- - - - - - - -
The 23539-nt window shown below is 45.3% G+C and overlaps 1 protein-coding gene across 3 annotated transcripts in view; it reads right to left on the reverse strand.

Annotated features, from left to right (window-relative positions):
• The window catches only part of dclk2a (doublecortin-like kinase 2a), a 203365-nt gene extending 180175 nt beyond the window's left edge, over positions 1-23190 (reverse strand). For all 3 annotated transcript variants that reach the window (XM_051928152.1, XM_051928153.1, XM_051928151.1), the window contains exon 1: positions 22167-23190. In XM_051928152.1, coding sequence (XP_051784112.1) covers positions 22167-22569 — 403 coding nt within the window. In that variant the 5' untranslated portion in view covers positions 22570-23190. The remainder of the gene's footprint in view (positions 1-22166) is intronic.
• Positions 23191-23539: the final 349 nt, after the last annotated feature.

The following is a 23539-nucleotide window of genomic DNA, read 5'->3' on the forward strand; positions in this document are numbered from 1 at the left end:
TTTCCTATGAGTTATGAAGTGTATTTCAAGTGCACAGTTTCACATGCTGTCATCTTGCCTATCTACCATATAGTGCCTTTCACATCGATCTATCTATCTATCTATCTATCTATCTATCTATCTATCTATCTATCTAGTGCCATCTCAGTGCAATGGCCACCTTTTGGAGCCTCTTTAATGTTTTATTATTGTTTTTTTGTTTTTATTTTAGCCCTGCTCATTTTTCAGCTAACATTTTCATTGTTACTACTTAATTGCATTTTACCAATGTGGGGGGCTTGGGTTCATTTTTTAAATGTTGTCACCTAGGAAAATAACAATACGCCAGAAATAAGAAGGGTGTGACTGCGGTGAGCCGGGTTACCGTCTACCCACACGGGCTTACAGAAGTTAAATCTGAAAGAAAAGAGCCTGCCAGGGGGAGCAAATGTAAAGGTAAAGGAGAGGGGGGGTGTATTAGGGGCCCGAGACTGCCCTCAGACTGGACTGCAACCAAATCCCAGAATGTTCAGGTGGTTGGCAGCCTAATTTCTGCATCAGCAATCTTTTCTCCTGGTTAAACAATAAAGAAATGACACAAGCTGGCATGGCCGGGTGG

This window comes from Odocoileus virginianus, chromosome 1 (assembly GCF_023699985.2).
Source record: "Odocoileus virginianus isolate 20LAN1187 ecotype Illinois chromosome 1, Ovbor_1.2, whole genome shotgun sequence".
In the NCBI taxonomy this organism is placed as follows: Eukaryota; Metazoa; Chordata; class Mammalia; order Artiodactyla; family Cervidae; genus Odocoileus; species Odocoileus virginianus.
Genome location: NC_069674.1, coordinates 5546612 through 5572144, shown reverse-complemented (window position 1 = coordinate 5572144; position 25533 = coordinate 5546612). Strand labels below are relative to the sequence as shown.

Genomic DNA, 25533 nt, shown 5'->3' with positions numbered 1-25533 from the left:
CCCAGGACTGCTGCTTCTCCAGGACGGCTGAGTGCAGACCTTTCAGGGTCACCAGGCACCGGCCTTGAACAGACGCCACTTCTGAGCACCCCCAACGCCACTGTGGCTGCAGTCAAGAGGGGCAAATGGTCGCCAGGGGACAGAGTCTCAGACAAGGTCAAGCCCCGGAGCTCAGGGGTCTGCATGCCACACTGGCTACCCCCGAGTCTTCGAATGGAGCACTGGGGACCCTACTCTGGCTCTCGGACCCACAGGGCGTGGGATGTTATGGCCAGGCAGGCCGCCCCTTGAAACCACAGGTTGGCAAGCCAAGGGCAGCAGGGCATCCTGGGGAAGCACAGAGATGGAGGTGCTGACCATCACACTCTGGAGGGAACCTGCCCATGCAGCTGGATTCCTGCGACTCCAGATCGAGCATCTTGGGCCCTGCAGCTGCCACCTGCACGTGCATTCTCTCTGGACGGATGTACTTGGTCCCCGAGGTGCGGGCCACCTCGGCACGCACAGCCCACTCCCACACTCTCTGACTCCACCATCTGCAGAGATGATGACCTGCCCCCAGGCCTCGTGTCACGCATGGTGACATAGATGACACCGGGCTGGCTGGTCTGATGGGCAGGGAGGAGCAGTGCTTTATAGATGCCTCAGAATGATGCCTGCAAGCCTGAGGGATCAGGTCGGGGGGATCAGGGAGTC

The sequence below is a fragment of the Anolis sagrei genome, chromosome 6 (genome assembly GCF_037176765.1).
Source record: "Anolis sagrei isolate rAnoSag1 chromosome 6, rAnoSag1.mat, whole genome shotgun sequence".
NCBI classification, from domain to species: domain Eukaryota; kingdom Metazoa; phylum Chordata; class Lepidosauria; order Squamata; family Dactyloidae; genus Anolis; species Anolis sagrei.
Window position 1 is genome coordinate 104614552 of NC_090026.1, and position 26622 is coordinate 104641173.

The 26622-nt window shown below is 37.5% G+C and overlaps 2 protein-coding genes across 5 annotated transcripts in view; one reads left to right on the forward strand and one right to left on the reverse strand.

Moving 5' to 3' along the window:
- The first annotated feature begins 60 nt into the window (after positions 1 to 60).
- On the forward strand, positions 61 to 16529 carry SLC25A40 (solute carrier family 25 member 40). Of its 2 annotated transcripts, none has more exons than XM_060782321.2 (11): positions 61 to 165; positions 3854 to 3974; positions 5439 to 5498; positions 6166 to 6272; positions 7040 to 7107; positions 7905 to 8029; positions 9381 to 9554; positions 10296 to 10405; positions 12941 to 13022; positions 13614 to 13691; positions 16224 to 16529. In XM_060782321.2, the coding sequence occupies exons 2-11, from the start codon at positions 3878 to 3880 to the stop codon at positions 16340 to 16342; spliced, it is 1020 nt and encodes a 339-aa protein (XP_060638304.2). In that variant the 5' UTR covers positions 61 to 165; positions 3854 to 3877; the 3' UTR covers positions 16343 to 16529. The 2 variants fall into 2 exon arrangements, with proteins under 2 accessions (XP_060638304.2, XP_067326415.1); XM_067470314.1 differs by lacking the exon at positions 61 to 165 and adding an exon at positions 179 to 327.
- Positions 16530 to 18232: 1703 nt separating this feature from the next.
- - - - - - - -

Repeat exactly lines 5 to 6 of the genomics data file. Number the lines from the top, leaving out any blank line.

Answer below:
The following is a 23539-nucleotide window of genomic DNA, read 5'->3' on the forward strand; positions in this document are numbered from 1 at the left end:
TTTCCTATGAGTTATGAAGTGTATTTCAAGTGCACAGTTTCACATGCTGTCATCTTGCCTATCTACCATATAGTGCCTTTCACATCGATCTATCTATCTATCTATCTATCTATCTATCTATCTATCTATCTATCTAGTGCCATCTCAGTGCAATGGCCACCTTTTGGAGCCTCTTTAATGTTTTATTATTGTTTTTTTGTTTTTATTTTAGCCCTGCTCATTTTTCAGCTAACATTTTCATTGTTACTACTTAATTGCATTTTACCAATGTGGGGGGCTTGGGTTCATTTTTTAAATGTTGTCACCTAGGAAAATAACAATACGCCAGAAATAAGAAGGGTGTGACTGCGGTGAGCCGGGTTACCGTCTACCCACACGGGCTTACAGAAGTTAAATCTGAAAGAAAAGAGCCTGCCAGGGGGAGCAAATGTAAAGGTAAAGGAGAGGGGGGGTGTATTAGGGGCCCGAGACTGCCCTCAGACTGGACTGCAACCAAATCCCAGAATGTTCAGGTGGTTGGCAGCCTAATTTCTGCATCAGCAATCTTTTCTCCTGGTTAAACAATAAAGAAATGACACAAGCTGGCATGGCCGGGTGG